All About Glass

All About Glass

This is your resource for exploring various topics in glass: delve deeper with this collection of articles, multimedia, and virtual books all about glass. Content is frequently added to the area, so check back for new items. If you have a topic you'd like to see covered, send us your suggestion. If you have a specific question, Ask a Glass Question at our Rakow Research Library.

An Anglo-Saxon Cone Beaker from Faversham
Article

The beaker (Figs. 1 and 2), in the collection of The Corning Museum of Glass, may be described as follows: Cone beaker [85.1.4] Anglo-Saxon Probably seventh century H. 17.6 cm, D. (rim) 8.5 cm. Transparent yellowish-amber glass with many bubbles. Rim outsplayed, turned inward and downward; body

A Mold-Blown Bottle from the Workshop of Titianus Hyacinthus
Article

This note describes and illustrates a mold-blown square bottle with an inscription on the base. 1 Description The bottle (Fig. 1) is 18.9 centimeters high and is made of transparent bluish green glass. The body was blown in a mold with four vertical sections and a separate baseplate. The object is

An Unusual Fragment of Cameo Glass
Article

The subject of this note is a fragment of cameo glass [59.1.509] (Figs. 1 and 2), now in The Corning Museum of Glass, that was formerly in the collection of Ray Winfield Smith. 1 It was shown in the 1957 exhibition Glass from the Ancient World as part of a group of early Islamic cameo glass, which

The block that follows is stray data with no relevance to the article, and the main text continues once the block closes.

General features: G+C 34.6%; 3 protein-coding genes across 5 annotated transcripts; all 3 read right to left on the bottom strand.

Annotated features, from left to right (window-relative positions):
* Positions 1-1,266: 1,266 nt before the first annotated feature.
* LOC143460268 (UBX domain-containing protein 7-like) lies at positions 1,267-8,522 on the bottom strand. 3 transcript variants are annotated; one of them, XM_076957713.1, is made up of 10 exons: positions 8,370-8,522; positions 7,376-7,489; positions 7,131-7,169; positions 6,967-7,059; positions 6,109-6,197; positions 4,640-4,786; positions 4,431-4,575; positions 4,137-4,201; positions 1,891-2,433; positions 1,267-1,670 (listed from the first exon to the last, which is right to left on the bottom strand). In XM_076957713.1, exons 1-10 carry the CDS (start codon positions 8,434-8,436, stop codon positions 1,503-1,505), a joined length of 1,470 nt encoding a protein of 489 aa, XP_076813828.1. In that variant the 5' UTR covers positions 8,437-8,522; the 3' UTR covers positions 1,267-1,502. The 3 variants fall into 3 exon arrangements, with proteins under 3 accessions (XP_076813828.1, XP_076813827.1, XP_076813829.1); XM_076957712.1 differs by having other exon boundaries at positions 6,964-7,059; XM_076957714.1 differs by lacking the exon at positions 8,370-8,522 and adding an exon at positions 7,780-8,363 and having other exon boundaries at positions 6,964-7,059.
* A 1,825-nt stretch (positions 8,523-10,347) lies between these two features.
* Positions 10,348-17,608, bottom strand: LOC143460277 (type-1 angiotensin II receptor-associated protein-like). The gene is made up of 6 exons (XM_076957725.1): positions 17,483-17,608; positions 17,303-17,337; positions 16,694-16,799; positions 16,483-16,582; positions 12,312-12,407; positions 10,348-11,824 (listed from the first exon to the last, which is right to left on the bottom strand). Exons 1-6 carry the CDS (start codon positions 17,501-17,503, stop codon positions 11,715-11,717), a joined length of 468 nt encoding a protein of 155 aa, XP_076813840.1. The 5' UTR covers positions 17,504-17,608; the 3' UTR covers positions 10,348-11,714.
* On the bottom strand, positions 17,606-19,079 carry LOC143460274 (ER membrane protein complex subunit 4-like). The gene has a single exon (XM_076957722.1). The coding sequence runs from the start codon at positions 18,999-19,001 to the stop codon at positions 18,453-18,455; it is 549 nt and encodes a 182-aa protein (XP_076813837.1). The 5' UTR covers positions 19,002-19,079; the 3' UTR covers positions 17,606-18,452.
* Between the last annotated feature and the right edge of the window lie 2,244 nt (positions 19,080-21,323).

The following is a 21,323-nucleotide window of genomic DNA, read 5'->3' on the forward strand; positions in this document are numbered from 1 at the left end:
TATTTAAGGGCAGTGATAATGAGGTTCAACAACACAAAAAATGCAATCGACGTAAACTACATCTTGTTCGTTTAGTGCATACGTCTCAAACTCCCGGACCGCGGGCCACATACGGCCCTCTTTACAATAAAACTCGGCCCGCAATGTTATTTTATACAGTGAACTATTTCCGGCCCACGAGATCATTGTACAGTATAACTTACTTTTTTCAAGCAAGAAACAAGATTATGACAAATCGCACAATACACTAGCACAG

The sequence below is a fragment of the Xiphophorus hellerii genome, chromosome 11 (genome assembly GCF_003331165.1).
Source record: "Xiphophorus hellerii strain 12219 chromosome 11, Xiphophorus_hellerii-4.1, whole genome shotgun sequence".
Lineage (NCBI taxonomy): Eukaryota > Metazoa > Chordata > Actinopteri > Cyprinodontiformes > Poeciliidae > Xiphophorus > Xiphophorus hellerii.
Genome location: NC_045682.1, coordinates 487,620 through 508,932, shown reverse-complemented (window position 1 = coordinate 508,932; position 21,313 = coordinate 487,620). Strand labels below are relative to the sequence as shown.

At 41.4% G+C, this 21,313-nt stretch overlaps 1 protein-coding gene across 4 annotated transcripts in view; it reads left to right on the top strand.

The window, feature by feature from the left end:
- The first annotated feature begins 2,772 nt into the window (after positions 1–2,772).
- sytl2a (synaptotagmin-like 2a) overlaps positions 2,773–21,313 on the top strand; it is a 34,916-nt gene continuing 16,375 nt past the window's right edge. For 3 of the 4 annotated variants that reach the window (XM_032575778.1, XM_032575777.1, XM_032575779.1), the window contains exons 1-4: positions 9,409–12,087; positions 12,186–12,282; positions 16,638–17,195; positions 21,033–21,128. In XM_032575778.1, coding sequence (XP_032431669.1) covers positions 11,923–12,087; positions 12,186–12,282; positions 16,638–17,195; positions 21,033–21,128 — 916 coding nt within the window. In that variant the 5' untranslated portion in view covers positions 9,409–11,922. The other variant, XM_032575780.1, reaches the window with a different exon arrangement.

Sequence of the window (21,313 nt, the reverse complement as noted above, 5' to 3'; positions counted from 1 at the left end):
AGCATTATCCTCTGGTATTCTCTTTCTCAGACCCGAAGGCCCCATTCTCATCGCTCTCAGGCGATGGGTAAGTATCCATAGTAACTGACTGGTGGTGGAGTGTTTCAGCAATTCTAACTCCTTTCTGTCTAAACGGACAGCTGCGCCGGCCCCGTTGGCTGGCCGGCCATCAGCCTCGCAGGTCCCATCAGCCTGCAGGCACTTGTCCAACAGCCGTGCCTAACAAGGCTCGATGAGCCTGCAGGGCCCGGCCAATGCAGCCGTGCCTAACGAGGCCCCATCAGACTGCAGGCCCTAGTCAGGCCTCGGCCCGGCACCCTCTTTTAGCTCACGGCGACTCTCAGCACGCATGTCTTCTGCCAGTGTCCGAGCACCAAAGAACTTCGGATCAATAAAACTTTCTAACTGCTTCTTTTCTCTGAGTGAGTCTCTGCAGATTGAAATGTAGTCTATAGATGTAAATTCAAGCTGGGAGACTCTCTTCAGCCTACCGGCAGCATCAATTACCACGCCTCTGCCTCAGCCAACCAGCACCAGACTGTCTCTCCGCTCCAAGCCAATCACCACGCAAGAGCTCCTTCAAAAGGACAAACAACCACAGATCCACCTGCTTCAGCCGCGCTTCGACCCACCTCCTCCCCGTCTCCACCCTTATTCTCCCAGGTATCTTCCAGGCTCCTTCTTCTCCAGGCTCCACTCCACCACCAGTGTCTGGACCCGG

Early Islamic Gold Sandwich Glass in The Corning Museum of Glass
Article

This article reviews the current state of our knowledge of early Islamic gold sandwich glass and publishes five examples in the Museum's collection. In 1964, the Corning Museum acquired a gold sandwich glass cup [64.1.32] (Fig. 1) that was identified as “2nd–4th century A.D., Parthian or

Red Glasses from Beirut
Article

In his monumental study of documents from the Cairo Genizah, the late S.D. Goitein drew attention to a letter requesting, among other items, "a wickerwork basket with red glasses from Beirut, and if they cannot be had, white glasses." 1 The letter, which is written in Arabic but with

The Date of the Glass from Karanis
Article

Today, more than 60 years after its publication, Donald B. Harden's monograph on the glass from Karanis 1 is still one of the most frequently cited sources of information on the glass of Roman Egypt. The quantity of objects found at the site and their excellent state of preservation provided